“If I had asked people what they wanted, they would have said, ‘faster horses.’”
- Henry Ford
Henry Ford, as you might recall, developed the first affordable automobile. It changed our way of life and is – in my opinion – one of the two greatest inventions ever (the other being the personal computer).
That quote, though, flies in the face of what many of us do quite often: research.
If Ford did research on what the public wanted back in his time, nobody would have said, “You know, I need a motorized vehicle with a combustion engine to get me from place to place. My old horse isn’t doing the job as fast as I need it to.”
Innovative companies don’t always think about what their customers want; rather, they think about what their customers need.
Being reactive to our customers wants stifles innovation. Sure, there are exceptions to that rule, but if companies only acted as sounding boards to the public, advances in their products would be slow.
Now, I’m in no way anti-research. But always using your audience, your customers, you members – whoever – to come up with ideas suggests you don’t have a thoughtful process within your organization. Researching the technology you use, what other companies or organizations within your industry are doing and market research are all some examples of the types research companies should be doing.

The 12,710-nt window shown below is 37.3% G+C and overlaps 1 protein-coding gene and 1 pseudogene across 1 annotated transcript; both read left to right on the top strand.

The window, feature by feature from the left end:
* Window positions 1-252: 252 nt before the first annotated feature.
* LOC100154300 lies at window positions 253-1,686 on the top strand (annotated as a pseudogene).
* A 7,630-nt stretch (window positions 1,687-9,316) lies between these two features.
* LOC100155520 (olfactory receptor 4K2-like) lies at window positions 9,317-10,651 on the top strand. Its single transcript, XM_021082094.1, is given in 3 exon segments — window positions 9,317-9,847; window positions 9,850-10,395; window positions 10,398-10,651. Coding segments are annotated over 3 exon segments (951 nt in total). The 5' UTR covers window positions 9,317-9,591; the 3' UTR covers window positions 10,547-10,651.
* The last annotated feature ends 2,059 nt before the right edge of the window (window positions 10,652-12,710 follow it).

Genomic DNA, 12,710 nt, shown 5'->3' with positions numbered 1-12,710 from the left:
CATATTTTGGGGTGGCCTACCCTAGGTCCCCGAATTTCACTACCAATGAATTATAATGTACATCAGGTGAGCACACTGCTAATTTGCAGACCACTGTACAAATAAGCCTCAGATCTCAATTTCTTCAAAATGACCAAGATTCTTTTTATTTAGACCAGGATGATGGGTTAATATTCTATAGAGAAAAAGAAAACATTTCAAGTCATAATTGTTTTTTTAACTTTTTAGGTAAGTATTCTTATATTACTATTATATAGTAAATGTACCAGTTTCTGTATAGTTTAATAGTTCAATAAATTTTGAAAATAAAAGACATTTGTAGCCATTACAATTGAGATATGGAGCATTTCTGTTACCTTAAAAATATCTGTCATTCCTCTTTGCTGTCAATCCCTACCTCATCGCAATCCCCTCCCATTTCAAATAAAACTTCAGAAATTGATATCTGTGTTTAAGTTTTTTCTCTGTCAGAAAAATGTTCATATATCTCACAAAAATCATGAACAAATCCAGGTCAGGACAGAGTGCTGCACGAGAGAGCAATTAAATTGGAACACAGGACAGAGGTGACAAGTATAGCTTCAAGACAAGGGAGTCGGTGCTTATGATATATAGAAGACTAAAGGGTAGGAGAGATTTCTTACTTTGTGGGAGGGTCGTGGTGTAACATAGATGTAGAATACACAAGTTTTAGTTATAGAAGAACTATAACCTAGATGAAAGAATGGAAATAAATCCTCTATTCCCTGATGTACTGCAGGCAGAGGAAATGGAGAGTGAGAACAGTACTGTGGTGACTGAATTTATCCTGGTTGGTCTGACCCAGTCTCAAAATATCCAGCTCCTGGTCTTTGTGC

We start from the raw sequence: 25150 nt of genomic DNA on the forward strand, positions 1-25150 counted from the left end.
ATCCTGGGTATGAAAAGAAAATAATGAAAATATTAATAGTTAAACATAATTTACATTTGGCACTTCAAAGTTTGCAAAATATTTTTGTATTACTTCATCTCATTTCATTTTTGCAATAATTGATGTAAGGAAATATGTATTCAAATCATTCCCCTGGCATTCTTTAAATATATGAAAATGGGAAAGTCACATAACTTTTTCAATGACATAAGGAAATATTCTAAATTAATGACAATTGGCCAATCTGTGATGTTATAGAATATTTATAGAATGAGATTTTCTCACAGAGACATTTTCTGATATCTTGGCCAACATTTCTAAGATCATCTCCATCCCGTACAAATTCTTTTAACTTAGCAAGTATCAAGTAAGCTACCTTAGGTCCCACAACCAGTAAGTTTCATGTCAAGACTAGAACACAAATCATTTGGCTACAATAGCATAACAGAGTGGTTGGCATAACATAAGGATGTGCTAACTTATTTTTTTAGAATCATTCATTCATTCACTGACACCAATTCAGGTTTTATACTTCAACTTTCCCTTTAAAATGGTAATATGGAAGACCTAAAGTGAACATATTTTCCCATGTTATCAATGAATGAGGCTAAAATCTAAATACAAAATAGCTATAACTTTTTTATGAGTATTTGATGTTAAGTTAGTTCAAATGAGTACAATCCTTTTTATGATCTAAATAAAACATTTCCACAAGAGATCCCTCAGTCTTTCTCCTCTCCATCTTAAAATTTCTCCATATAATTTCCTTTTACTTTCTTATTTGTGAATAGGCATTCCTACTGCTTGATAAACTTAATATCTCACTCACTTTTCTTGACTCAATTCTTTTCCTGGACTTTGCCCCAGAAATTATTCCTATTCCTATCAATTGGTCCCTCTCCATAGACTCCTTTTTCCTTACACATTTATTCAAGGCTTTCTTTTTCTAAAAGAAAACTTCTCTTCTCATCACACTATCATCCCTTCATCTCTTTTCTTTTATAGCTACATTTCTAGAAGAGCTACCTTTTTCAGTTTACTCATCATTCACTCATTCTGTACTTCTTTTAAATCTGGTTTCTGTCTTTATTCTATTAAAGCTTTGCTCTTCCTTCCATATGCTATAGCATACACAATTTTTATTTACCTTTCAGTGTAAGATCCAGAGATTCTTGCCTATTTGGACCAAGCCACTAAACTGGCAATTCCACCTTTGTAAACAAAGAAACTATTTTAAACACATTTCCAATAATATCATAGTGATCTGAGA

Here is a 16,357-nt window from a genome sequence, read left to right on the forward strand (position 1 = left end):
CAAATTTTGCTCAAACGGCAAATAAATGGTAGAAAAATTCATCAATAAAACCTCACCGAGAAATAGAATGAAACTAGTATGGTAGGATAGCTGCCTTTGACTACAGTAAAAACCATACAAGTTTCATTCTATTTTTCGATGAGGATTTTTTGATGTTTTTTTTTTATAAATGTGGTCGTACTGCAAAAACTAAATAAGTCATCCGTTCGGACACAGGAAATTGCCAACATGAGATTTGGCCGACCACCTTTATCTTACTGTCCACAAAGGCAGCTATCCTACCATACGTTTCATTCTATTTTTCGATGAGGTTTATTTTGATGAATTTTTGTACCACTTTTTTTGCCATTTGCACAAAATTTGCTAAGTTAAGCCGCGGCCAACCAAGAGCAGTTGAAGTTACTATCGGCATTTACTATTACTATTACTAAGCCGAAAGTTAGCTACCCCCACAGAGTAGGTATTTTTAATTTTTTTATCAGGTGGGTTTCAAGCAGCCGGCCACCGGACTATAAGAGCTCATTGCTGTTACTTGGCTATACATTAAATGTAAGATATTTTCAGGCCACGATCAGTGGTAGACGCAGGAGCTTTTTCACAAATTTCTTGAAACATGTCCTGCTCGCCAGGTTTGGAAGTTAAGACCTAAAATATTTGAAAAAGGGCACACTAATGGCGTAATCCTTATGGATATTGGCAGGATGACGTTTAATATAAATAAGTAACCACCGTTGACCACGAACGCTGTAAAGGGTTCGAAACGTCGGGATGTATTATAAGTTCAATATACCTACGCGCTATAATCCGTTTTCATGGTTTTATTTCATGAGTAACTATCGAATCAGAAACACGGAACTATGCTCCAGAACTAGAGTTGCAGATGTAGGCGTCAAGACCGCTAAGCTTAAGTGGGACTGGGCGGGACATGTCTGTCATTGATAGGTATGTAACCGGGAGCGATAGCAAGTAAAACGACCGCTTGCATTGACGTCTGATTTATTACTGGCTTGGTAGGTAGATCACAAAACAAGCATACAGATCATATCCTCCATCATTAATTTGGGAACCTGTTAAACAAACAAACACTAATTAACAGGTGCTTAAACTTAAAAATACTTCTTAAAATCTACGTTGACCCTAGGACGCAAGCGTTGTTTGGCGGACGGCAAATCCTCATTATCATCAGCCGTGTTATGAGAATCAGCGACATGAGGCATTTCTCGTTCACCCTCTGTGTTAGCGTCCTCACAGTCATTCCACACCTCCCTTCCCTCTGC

But constantly surveying your key audience? It’s OK here and there. Organizations that provide services to the public – libraries, local governments, chambers of commerce, various nonprofits, etc. – should listen to those they serve. But companies that produce products need to be innovative enough to tell their audience what they need. If companies don’t do that, how much confidence would we have in them?
Think about this: the first iPad did almost everything an iPhone does except make phone calls to anyone in the world. Some may argue the iPhone is better simply because it fits in your pocket. But did Apple go out and survey the public to see if there was an appetite for the iPad? Nope. It created the product, marketed it in a way that convinced the public that the product was good and necessary, and we all went out and bought them, myself included.
Also, years of strong brand loyalty helped.
Steve Jobs was a visionary, and he didn’t need surveys to come up with great products. His confidence in himself and his company was apparent when he said:
“It’s really hard to design products by focus groups. A lot of times, people don’t know what they want until you show them.”
By Kevin Dudley, Spokane MarCom President